Avant-garde legends Faith No More released Sol Invictus last year, their first new studio album since 1997's Album of the Year. The buzz around the band has yet to wane since their initial 2009 reunion and they're keeping it alive with a cinematic new music video for the western-leaning "Cone of Shame."

With rolling valleys to the left and right, a lone motorcyclist rides down a narrow strip of road between the hills. Arriving at a house full of seemingly shady men, smoking, drinking and striking deals. A cigar-smoking elderly man motions for a woman to come forth, and he begins to nibble at her shoulder as she sits atop his lap.

As the video carries on, it becomes clear that the video takes place in a brothel as a young, long-haired man engages in a confrontation with the elderly man, holding a knife up to a woman's throat as the grey-haired man draws his gun. Clips then flash back and forth, showing the grey-haired man with a cone around his head, much like the ones seen around dogs to prevent them from scratching or biting certain areas. As the line between fantasy and reality are blurred, the video ends with the woman wearing the cone with a noose around her neck, though two pairs of boots are dangling in front of her as two men have been hung instead.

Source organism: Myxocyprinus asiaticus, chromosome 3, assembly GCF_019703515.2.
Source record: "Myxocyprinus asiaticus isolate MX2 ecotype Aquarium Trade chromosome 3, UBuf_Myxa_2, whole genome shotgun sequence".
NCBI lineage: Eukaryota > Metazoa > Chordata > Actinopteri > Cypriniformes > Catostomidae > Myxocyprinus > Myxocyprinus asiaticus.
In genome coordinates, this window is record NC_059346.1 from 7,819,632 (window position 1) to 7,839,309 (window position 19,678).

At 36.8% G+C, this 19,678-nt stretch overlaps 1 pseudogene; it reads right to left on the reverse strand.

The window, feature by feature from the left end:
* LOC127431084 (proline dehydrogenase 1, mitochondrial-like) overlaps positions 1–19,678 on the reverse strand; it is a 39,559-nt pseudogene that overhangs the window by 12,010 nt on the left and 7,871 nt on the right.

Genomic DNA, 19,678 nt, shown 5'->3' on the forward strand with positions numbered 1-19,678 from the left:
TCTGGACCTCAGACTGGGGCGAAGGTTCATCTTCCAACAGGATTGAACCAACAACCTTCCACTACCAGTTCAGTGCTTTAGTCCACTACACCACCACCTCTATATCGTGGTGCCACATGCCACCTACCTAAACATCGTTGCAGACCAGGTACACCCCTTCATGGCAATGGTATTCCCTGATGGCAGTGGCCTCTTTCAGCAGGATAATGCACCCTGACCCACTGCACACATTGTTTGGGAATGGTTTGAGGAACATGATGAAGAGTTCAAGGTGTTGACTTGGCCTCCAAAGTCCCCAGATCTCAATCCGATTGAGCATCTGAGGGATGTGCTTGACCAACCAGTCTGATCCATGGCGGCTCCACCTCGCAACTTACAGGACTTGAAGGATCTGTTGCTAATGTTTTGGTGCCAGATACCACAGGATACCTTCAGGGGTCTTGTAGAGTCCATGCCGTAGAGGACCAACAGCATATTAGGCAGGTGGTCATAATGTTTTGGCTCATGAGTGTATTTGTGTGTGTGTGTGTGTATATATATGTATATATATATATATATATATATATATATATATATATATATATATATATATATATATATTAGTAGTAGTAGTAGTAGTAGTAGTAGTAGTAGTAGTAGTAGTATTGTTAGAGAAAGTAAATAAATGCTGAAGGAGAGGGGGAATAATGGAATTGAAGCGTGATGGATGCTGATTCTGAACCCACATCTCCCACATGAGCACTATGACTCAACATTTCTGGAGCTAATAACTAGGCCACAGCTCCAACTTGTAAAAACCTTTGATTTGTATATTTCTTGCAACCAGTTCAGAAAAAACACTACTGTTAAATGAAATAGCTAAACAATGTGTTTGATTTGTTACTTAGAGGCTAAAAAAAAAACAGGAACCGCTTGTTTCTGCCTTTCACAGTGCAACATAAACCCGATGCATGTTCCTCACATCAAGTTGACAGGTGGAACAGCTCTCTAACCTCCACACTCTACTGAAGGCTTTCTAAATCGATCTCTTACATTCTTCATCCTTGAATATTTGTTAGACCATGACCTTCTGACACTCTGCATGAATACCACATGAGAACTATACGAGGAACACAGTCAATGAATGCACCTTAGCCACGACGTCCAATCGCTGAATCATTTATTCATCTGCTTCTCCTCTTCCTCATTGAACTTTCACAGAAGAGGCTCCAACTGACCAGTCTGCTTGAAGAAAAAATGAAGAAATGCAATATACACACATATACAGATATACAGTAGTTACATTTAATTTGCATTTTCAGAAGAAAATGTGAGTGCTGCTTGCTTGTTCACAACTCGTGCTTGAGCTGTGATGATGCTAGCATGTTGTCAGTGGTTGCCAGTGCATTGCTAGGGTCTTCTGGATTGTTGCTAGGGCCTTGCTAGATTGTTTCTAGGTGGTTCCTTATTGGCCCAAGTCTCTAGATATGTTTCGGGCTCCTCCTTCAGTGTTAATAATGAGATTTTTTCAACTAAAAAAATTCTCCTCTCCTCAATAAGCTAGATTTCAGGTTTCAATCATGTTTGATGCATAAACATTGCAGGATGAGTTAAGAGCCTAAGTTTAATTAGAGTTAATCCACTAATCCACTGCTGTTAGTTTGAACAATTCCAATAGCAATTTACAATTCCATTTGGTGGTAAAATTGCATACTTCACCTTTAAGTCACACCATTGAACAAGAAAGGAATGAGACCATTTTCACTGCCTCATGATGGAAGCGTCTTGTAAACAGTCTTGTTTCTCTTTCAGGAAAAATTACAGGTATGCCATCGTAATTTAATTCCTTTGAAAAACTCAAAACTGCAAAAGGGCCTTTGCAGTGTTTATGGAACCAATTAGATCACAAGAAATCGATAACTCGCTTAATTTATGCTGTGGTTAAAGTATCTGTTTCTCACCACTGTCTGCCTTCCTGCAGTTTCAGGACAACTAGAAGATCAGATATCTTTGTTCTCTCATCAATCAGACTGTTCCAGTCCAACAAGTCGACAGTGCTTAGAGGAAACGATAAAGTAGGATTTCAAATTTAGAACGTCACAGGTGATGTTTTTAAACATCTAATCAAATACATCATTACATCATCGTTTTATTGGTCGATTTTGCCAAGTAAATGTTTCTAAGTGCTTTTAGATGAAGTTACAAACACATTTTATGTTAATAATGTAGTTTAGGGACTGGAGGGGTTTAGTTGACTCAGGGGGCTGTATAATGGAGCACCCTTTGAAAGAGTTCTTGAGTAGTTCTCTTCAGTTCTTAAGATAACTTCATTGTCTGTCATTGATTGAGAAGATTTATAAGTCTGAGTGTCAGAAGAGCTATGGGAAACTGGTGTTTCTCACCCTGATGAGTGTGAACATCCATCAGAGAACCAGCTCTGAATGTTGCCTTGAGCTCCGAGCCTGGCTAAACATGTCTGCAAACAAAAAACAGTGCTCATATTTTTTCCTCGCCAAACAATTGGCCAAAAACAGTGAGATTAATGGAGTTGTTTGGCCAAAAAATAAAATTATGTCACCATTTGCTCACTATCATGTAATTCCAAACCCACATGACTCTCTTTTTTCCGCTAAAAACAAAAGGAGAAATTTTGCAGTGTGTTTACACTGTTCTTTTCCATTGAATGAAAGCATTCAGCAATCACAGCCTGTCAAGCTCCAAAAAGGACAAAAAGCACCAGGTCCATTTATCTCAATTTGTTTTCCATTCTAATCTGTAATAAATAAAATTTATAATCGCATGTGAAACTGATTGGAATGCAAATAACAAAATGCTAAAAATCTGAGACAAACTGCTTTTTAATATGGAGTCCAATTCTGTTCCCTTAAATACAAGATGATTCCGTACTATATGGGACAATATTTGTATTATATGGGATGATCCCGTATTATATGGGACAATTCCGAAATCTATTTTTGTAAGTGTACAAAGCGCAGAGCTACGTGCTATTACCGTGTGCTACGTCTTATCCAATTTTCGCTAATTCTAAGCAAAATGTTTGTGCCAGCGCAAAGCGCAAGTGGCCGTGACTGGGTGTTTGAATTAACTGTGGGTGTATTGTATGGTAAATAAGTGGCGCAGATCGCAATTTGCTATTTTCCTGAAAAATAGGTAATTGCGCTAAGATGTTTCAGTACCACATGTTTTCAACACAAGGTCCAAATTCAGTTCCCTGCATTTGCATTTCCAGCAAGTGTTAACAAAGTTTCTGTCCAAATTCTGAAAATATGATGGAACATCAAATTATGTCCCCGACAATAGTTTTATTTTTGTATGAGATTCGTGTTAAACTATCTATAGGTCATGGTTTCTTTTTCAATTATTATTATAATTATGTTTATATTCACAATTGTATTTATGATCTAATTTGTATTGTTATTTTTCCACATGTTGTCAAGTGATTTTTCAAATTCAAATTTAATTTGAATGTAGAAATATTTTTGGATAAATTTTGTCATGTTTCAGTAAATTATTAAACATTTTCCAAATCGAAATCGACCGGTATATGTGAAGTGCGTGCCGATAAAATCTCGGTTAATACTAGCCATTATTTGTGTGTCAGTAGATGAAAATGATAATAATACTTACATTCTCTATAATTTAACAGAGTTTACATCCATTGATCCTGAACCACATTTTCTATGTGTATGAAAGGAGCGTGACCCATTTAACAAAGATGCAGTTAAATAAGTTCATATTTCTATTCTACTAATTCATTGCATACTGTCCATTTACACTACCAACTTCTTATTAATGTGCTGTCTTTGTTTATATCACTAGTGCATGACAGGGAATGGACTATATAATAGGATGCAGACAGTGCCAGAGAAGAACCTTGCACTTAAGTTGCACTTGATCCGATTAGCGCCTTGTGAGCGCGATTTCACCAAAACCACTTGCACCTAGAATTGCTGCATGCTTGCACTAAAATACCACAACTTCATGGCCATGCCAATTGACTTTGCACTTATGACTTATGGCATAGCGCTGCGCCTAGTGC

“This is one of those tracks that had to be a video, really, because it lends itself so much to visual imagery,” said bassist Billy Gould. “Given the song’s sense of Americana, it would have been easy to shoot this in Arizona or New Mexico, but having been to Macedonia several times, there’s a vibe there that I felt wouldn’t be out of place as a backdrop to this song.  Goce Cvetanovski, as a director, understood this immediately; he knew exactly what to do with it, and along with an amazing cast, has managed to create something very dark, and beautifully cinematic.”

A limited edition 7" single of "Cone of Shame" will arrive on Nov. 25 and pre-orders will be available soon. Faith No More recently performed with original singer Chuck Mosley for a special pair of shows to celebrate the 30th anniversary of their debut record, We Care a Lot. See footage of the San Francisco performance here.

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